- Mark Kelley (Director-Amateur Scouting), Norm Maciver (Director-Player Development), Michael Dumas (Chief Amateur Scout), Ron Anderson (Director-Player Recruitment)
- Tony Ommen (Director-Team Service), Mark Bernard (General Manager-Minor League Affiliations), Dr. Michael Terry (Head Team Physician)
- 6 Ambassadors were also included on the Official Stanley Cup Picture - Ab MacDonald, Denis Savard, Glenn Hall, Bobby Hull, Stan Mikita, Tony Esposito.
- ^Scotty Bowman won the Stanley Cup with his fourth different team; Montreal, Pittsburgh, Detroit and Chicago. The only other people with wins with four different teams are Jack Marshall, Tommy Gorman and Al Arbour. This was also his twelfth Stanley Cup win, tying him with Sam Pollock for second most times; only Jean Beliveau with his name on the Stanley Cup 17 times has more.
Stanley Cup Engraving
- † Bryan Bickell only played 16 regular season games, and 4 playoff games with the Blackhawks. Bickell was included in the team picture however the NHL would not let his name be included on the Stanley Cup.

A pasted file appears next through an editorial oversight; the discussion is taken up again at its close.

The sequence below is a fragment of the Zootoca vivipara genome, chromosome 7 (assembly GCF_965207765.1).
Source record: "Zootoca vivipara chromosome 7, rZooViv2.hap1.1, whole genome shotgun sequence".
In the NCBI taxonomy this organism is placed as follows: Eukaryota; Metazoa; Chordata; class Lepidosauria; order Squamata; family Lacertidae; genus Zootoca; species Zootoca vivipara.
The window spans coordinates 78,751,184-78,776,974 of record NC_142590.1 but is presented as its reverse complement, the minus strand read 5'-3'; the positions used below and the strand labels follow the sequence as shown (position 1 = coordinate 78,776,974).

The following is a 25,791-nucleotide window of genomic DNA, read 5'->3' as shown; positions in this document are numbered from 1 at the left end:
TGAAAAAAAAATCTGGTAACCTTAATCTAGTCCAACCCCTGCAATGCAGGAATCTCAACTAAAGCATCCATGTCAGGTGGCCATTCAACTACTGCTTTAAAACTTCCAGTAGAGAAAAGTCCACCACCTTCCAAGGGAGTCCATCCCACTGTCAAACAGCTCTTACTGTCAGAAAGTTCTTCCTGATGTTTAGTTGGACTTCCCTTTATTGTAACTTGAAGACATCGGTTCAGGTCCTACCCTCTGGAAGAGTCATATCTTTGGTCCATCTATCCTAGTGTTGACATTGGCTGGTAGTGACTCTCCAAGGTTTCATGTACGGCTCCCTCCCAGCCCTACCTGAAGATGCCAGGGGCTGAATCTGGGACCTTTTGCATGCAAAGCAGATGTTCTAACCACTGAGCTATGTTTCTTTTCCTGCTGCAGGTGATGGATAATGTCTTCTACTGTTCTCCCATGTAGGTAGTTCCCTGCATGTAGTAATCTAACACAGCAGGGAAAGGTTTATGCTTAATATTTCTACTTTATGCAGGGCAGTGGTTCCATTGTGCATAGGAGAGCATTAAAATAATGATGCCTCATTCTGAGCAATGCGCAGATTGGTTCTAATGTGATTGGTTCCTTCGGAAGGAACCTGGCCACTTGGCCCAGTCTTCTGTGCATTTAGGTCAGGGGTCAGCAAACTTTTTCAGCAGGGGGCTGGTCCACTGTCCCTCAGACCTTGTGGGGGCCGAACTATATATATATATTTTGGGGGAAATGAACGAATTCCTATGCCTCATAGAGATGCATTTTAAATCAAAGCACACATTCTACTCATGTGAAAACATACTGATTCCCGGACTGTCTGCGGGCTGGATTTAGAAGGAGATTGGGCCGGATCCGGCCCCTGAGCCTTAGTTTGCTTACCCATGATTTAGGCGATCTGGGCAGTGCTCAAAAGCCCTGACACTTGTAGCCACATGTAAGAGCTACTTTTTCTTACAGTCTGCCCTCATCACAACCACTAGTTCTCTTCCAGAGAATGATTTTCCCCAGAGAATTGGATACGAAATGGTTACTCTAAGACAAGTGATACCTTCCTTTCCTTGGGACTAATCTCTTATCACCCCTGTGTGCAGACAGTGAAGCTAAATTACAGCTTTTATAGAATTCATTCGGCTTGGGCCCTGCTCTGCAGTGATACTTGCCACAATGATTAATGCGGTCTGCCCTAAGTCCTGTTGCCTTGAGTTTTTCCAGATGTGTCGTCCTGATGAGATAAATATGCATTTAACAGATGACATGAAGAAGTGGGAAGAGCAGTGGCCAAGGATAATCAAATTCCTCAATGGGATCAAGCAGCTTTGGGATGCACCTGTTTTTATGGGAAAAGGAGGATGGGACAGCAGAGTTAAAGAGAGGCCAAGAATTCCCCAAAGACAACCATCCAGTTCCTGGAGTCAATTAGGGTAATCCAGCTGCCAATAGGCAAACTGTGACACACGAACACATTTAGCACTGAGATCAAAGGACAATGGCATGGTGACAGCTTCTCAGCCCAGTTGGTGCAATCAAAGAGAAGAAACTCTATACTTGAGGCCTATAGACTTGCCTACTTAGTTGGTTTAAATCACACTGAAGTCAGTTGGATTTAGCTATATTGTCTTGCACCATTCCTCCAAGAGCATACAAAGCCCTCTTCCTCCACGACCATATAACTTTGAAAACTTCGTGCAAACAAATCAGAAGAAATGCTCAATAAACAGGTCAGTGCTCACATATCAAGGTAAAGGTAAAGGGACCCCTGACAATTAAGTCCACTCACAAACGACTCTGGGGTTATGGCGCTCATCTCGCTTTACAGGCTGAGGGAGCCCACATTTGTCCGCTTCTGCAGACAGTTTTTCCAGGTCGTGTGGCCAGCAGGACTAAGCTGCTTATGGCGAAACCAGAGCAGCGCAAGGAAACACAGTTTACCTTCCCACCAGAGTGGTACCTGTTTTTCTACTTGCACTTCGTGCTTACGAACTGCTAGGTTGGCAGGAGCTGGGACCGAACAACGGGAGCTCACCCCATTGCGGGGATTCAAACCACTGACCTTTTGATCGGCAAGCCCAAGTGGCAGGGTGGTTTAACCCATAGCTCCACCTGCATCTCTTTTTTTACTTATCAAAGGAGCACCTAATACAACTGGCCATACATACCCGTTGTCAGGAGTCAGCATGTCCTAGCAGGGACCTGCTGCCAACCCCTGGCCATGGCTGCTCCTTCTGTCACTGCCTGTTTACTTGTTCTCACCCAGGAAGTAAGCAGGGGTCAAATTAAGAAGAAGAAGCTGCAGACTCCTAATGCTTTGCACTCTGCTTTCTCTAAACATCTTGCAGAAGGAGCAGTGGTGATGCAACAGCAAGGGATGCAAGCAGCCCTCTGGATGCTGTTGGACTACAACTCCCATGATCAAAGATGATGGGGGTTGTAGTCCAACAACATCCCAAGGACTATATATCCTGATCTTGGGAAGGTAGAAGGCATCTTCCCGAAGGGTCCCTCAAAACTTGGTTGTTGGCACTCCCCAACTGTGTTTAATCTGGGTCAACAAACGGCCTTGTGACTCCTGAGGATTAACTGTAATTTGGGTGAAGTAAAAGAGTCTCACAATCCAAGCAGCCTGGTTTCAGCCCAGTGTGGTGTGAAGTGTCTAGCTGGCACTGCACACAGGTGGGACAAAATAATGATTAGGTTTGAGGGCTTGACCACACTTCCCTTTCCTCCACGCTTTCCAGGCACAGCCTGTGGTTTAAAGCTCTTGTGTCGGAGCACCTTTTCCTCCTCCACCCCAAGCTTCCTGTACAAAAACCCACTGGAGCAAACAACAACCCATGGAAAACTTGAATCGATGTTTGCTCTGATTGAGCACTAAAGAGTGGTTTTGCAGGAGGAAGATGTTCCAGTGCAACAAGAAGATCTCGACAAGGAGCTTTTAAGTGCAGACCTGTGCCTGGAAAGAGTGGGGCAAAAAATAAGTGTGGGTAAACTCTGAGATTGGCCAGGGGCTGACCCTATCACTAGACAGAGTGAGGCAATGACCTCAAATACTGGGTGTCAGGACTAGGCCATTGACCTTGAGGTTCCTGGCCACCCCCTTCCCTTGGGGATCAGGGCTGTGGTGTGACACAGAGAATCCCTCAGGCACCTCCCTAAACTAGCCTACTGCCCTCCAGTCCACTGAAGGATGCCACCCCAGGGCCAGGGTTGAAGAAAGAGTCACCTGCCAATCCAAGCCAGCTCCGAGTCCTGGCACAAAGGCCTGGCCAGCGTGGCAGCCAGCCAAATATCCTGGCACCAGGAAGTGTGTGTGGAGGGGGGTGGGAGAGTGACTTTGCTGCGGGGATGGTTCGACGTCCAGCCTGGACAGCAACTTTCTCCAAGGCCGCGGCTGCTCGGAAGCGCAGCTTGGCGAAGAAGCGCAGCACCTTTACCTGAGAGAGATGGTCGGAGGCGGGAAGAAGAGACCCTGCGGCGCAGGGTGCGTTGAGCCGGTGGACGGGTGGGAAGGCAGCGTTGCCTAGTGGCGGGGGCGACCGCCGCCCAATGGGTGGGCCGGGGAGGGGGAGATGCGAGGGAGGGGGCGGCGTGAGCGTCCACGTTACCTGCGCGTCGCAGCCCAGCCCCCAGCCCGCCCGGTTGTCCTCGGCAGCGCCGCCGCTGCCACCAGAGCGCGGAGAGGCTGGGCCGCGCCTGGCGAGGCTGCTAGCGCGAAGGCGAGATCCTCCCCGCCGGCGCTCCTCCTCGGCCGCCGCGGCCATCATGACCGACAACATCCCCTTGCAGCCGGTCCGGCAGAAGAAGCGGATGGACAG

- ‡ Kim Johnsson played 60 games, 52 for Minnesota and 8 for Chicago, missing the last 14 games and all the playoffs due a concussion. Chicago chose not to submit his name for engraving, and he did not appear in the team picture.
- Kris Versteeg's name was misspelled KRIS VERTSEEG with the "S" and "T" transposed. The engraver was able to correct the mistake.
References[edit | edit source]
[edit | edit source]
Stanley Cup Champions